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The Grisanti Report

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Report #1233

Excess Iron Damages Blood Vessels

Reprint from Dr. Mercola: www.mercola.com

Although iron is an essential and important nutrient, excessive levels can cause significant harm. A new study has shown that excess iron can cause damage to the endothelium, the inner lining of blood vessels, boosting a person's chances of developing hardening of the arteries (atherosclerosis) and heart attack.

The mechanism of action of this effect seems to be that the high iron levels impede the action of nitric oxide, a chemical released by the endothelium, which aids in keeping blood vessels relaxed.

According to study lead investigator Dr. Hidehiro Matsuoka of Kurume Medical School, consuming high amounts of iron over the long term may increase iron levels in the body. He also said that people should get regularly tested for high iron levels if they are over 40 and have other risk factors for heart disease, such as high blood pressure or diabetes.


  • Researchers injected 10 healthy volunteers with high doses of iron (0.7 milligrams per kilogram body weight) and used ultrasound imaging to observe arterial wall functioning.

  • The excess iron raised levels of malondialdehyde, a chemical marker for oxidation, and inhibited normal endothelial function.

  • As a separate part of the study, researchers also monitored the effects of lowering iron blood levels in 10 cigarette smokers and found that this caused endothelial function to return to normal.

The study also could help to explain why premenopausal women have less heart disease, since iron is removed from the body each month during menstruation.

Meeting of the American Heart Association's Council for High Blood Pressure Research October 2000

IMPORTANT COMMENT: I have warned about the dangers of iron many times before in this newsletter. It is a potentially dangerous supplement and it needs to be used very cautiously, especially in those with an increased risk of heart disease. I almost always run a serum ferritin level on someone before I recommend going on iron.

Ferritin is an iron carrying protein and when its levels drop below 20 that is a sign of iron deficiency. I have seen ferritin levels as low as 2. Occasionally ferritin will be greater than 20 and the person still may need iron. Those with inflammatory conditions such as rheumatoid arthritis, will have falsely elevated ferritin levels.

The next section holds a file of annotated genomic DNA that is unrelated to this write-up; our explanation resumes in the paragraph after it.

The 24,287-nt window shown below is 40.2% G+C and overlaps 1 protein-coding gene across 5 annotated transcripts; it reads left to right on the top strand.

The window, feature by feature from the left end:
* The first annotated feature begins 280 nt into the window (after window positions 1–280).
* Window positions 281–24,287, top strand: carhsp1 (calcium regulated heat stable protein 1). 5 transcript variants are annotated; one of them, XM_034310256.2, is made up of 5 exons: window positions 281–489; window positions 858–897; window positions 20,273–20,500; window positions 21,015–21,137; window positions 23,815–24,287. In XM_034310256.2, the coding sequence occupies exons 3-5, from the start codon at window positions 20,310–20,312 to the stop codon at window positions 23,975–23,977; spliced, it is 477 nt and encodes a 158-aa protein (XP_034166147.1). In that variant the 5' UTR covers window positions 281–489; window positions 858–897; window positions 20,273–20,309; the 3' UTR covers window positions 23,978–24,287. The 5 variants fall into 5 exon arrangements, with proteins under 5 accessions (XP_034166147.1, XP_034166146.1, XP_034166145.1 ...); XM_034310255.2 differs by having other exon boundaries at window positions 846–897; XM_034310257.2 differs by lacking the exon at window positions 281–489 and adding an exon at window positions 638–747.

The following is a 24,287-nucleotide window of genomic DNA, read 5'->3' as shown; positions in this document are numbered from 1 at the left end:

Men are more prone to iron overload since women lose some iron every month through menstruation. Donating blood is an excellent way to lower iron levels if needed.

The best form of iron, if it is required, is that obtained from red meat, as it is the most highly available form for absorption.


A diet that is high in heme iron, found mainly in meat and meat products, is associated with a greater risk of myocardial infarction, especially fatal MIs, in otherwise healthy elderly subjects living in the Netherlands. The authors note that the association between elevated levels of heme iron and MI in the presence of other risk factors is compatible with the hypothesis that iron plays a role in promoting LDL cholesterol oxidation. The investigators suggest that iron may enhance this process by catalyzing the production of oxygen free radicals, thereby increasing the risk of cardiovascular disease.

Am J Epidemiol 1999;149:421-8

COMMENT: A simple lab test that can be done to determine if you have too much iron in your body is a serum ferritin level. Normally this is used to screen for iron deficiency as levels below 20 indicate the need for some type of iron supplementation. However, levels over 100 are not healthy either. Generally, one can donate blood to reduce iron levels in these situations or have therapeutic phlebotomies to lower the iron. Ideally, the ferritin level should be between 20 and 80. Inflammatory conditions like rheumatoid arthritis, however, will falsely raise the level.


2001 Ronald J. Grisanti D.C., D.A.B.C.O
NOTICE: This information is provided for educational purposes. Any medical procedures, dietary changes, or nutritional supplements discussed herein should only be undertaken on the advice of a qualified physician.

Ronald J. Grisanti, D.C., D.A.B.C.O
The Grisanti Center for Integrative Medicine
4200 East North Street, Suite 14 Greenville, SC 29615
(864) 292-0226 FAX: (864) 268-7022

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This page was revised on July 20, 2002